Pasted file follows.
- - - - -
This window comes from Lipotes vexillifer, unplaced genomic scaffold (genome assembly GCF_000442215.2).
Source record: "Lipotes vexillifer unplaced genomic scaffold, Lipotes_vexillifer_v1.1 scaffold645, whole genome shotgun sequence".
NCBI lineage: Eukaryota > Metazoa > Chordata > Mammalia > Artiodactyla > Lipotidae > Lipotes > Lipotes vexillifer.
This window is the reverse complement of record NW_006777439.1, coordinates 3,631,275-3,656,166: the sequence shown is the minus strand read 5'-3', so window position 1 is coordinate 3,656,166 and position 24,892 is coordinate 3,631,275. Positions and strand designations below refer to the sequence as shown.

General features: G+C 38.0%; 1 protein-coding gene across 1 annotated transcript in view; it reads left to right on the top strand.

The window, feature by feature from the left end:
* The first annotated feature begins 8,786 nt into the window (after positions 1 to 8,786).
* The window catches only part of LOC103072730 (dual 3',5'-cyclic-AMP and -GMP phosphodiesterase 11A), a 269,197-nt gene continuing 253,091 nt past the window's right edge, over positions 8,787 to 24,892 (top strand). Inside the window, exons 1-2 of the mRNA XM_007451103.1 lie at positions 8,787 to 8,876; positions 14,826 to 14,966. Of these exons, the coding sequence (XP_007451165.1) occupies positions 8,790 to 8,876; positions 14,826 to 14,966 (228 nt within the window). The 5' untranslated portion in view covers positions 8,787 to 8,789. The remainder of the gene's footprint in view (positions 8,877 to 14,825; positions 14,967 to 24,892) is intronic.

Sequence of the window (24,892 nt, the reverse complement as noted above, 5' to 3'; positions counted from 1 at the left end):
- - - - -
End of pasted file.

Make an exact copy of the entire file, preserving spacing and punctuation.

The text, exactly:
This window comes from Lipotes vexillifer, unplaced genomic scaffold (genome assembly GCF_000442215.2).
Source record: "Lipotes vexillifer unplaced genomic scaffold, Lipotes_vexillifer_v1.1 scaffold645, whole genome shotgun sequence".
NCBI lineage: Eukaryota > Metazoa > Chordata > Mammalia > Artiodactyla > Lipotidae > Lipotes > Lipotes vexillifer.
This window is the reverse complement of record NW_006777439.1, coordinates 3,631,275-3,656,166: the sequence shown is the minus strand read 5'-3', so window position 1 is coordinate 3,656,166 and position 24,892 is coordinate 3,631,275. Positions and strand designations below refer to the sequence as shown.

General features: G+C 38.0%; 1 protein-coding gene across 1 annotated transcript in view; it reads left to right on the top strand.

The window, feature by feature from the left end:
* The first annotated feature begins 8,786 nt into the window (after positions 1 to 8,786).
* The window catches only part of LOC103072730 (dual 3',5'-cyclic-AMP and -GMP phosphodiesterase 11A), a 269,197-nt gene continuing 253,091 nt past the window's right edge, over positions 8,787 to 24,892 (top strand). Inside the window, exons 1-2 of the mRNA XM_007451103.1 lie at positions 8,787 to 8,876; positions 14,826 to 14,966. Of these exons, the coding sequence (XP_007451165.1) occupies positions 8,790 to 8,876; positions 14,826 to 14,966 (228 nt within the window). The 5' untranslated portion in view covers positions 8,787 to 8,789. The remainder of the gene's footprint in view (positions 8,877 to 14,825; positions 14,967 to 24,892) is intronic.

Sequence of the window (24,892 nt, the reverse complement as noted above, 5' to 3'; positions counted from 1 at the left end):